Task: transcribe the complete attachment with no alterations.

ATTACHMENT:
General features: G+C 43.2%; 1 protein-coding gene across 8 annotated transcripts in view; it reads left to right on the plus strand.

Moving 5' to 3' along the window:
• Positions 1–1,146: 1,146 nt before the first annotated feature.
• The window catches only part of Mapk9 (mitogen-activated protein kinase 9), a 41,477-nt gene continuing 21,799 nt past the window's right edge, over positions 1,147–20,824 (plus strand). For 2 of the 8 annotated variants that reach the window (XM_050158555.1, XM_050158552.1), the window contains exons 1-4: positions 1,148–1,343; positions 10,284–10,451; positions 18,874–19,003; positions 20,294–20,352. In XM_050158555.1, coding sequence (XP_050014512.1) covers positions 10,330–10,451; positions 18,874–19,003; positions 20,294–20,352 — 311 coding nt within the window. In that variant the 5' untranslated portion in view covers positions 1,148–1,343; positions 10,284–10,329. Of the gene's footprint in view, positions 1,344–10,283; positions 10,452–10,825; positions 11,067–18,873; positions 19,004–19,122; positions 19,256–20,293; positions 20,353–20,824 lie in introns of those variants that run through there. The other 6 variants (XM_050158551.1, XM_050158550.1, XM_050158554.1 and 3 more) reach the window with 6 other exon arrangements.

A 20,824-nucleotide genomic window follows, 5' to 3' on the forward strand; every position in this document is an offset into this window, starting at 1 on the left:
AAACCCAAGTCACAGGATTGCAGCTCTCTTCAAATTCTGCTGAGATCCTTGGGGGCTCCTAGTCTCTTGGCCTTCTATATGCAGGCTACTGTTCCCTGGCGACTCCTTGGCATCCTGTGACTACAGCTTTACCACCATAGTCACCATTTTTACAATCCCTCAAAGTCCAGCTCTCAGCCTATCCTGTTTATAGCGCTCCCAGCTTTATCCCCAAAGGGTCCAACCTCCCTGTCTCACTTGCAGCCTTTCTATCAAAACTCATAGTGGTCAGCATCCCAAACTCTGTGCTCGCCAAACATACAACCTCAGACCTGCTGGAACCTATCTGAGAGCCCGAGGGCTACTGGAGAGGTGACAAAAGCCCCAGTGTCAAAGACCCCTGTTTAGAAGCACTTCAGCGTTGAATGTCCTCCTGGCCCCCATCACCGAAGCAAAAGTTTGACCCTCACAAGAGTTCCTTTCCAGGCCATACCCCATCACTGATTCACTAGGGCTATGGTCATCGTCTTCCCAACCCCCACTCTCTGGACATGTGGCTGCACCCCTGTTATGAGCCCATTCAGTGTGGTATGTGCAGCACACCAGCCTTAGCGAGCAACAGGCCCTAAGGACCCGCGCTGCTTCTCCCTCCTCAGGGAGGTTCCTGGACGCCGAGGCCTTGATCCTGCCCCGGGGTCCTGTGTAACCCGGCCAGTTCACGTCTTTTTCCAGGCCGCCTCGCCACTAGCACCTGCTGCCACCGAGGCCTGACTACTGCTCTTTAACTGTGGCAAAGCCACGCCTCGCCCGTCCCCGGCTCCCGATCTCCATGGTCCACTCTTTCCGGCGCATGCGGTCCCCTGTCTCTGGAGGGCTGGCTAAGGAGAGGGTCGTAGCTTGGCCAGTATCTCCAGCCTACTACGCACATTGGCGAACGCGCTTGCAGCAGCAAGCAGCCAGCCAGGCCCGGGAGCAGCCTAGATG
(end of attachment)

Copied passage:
General features: G+C 43.2%; 1 protein-coding gene across 8 annotated transcripts in view; it reads left to right on the plus strand.

Moving 5' to 3' along the window:
• Positions 1–1,146: 1,146 nt before the first annotated feature.
• The window catches only part of Mapk9 (mitogen-activated protein kinase 9), a 41,477-nt gene continuing 21,799 nt past the window's right edge, over positions 1,147–20,824 (plus strand). For 2 of the 8 annotated variants that reach the window (XM_050158555.1, XM_050158552.1), the window contains exons 1-4: positions 1,148–1,343; positions 10,284–10,451; positions 18,874–19,003; positions 20,294–20,352. In XM_050158555.1, coding sequence (XP_050014512.1) covers positions 10,330–10,451; positions 18,874–19,003; positions 20,294–20,352 — 311 coding nt within the window. In that variant the 5' untranslated portion in view covers positions 1,148–1,343; positions 10,284–10,329. Of the gene's footprint in view, positions 1,344–10,283; positions 10,452–10,825; positions 11,067–18,873; positions 19,004–19,122; positions 19,256–20,293; positions 20,353–20,824 lie in introns of those variants that run through there. The other 6 variants (XM_050158551.1, XM_050158550.1, XM_050158554.1 and 3 more) reach the window with 6 other exon arrangements.

A 20,824-nucleotide genomic window follows, 5' to 3' on the forward strand; every position in this document is an offset into this window, starting at 1 on the left:
AAACCCAAGTCACAGGATTGCAGCTCTCTTCAAATTCTGCTGAGATCCTTGGGGGCTCCTAGTCTCTTGGCCTTCTATATGCAGGCTACTGTTCCCTGGCGACTCCTTGGCATCCTGTGACTACAGCTTTACCACCATAGTCACCATTTTTACAATCCCTCAAAGTCCAGCTCTCAGCCTATCCTGTTTATAGCGCTCCCAGCTTTATCCCCAAAGGGTCCAACCTCCCTGTCTCACTTGCAGCCTTTCTATCAAAACTCATAGTGGTCAGCATCCCAAACTCTGTGCTCGCCAAACATACAACCTCAGACCTGCTGGAACCTATCTGAGAGCCCGAGGGCTACTGGAGAGGTGACAAAAGCCCCAGTGTCAAAGACCCCTGTTTAGAAGCACTTCAGCGTTGAATGTCCTCCTGGCCCCCATCACCGAAGCAAAAGTTTGACCCTCACAAGAGTTCCTTTCCAGGCCATACCCCATCACTGATTCACTAGGGCTATGGTCATCGTCTTCCCAACCCCCACTCTCTGGACATGTGGCTGCACCCCTGTTATGAGCCCATTCAGTGTGGTATGTGCAGCACACCAGCCTTAGCGAGCAACAGGCCCTAAGGACCCGCGCTGCTTCTCCCTCCTCAGGGAGGTTCCTGGACGCCGAGGCCTTGATCCTGCCCCGGGGTCCTGTGTAACCCGGCCAGTTCACGTCTTTTTCCAGGCCGCCTCGCCACTAGCACCTGCTGCCACCGAGGCCTGACTACTGCTCTTTAACTGTGGCAAAGCCACGCCTCGCCCGTCCCCGGCTCCCGATCTCCATGGTCCACTCTTTCCGGCGCATGCGGTCCCCTGTCTCTGGAGGGCTGGCTAAGGAGAGGGTCGTAGCTTGGCCAGTATCTCCAGCCTACTACGCACATTGGCGAACGCGCTTGCAGCAGCAAGCAGCCAGCCAGGCCCGGGAGCAGCCTAGATG